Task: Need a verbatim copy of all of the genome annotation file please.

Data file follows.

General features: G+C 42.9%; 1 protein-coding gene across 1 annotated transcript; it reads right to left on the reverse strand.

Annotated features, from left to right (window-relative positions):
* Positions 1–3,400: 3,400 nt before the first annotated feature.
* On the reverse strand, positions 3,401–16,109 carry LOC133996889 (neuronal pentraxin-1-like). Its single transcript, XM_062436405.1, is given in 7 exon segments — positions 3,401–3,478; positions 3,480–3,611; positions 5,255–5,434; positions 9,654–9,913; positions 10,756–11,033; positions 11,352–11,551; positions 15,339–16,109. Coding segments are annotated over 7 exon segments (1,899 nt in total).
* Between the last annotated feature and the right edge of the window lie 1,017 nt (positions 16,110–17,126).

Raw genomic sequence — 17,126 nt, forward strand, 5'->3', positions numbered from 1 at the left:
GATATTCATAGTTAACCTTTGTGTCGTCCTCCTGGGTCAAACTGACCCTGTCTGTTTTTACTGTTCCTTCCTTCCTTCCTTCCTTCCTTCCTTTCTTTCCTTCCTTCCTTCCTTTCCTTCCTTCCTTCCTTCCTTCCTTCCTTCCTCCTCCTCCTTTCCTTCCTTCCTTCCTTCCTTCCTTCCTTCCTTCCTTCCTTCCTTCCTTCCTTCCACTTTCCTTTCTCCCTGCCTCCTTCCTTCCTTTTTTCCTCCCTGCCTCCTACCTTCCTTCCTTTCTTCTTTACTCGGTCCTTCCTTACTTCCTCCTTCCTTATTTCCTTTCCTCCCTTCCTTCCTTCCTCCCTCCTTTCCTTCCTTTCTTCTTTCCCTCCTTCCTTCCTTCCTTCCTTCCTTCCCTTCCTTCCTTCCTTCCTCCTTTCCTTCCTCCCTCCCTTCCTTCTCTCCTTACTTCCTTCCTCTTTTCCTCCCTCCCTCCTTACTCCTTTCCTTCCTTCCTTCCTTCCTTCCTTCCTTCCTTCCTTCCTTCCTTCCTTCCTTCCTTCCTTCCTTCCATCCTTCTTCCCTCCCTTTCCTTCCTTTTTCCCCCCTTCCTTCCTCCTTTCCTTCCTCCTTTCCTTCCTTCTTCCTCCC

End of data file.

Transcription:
General features: G+C 42.9%; 1 protein-coding gene across 1 annotated transcript; it reads right to left on the reverse strand.

Annotated features, from left to right (window-relative positions):
* Positions 1–3,400: 3,400 nt before the first annotated feature.
* On the reverse strand, positions 3,401–16,109 carry LOC133996889 (neuronal pentraxin-1-like). Its single transcript, XM_062436405.1, is given in 7 exon segments — positions 3,401–3,478; positions 3,480–3,611; positions 5,255–5,434; positions 9,654–9,913; positions 10,756–11,033; positions 11,352–11,551; positions 15,339–16,109. Coding segments are annotated over 7 exon segments (1,899 nt in total).
* Between the last annotated feature and the right edge of the window lie 1,017 nt (positions 16,110–17,126).

Raw genomic sequence — 17,126 nt, forward strand, 5'->3', positions numbered from 1 at the left:
GATATTCATAGTTAACCTTTGTGTCGTCCTCCTGGGTCAAACTGACCCTGTCTGTTTTTACTGTTCCTTCCTTCCTTCCTTCCTTCCTTCCTTTCTTTCCTTCCTTCCTTCCTTTCCTTCCTTCCTTCCTTCCTTCCTTCCTTCCTCCTCCTCCTTTCCTTCCTTCCTTCCTTCCTTCCTTCCTTCCTTCCTTCCTTCCTTCCTTCCTTCCACTTTCCTTTCTCCCTGCCTCCTTCCTTCCTTTTTTCCTCCCTGCCTCCTACCTTCCTTCCTTTCTTCTTTACTCGGTCCTTCCTTACTTCCTCCTTCCTTATTTCCTTTCCTCCCTTCCTTCCTTCCTCCCTCCTTTCCTTCCTTTCTTCTTTCCCTCCTTCCTTCCTTCCTTCCTTCCTTCCCTTCCTTCCTTCCTTCCTCCTTTCCTTCCTCCCTCCCTTCCTTCTCTCCTTACTTCCTTCCTCTTTTCCTCCCTCCCTCCTTACTCCTTTCCTTCCTTCCTTCCTTCCTTCCTTCCTTCCTTCCTTCCTTCCTTCCTTCCTTCCTTCCTTCCTTCCATCCTTCTTCCCTCCCTTTCCTTCCTTTTTCCCCCCTTCCTTCCTCCTTTCCTTCCTCCTTTCCTTCCTTCTTCCTCCC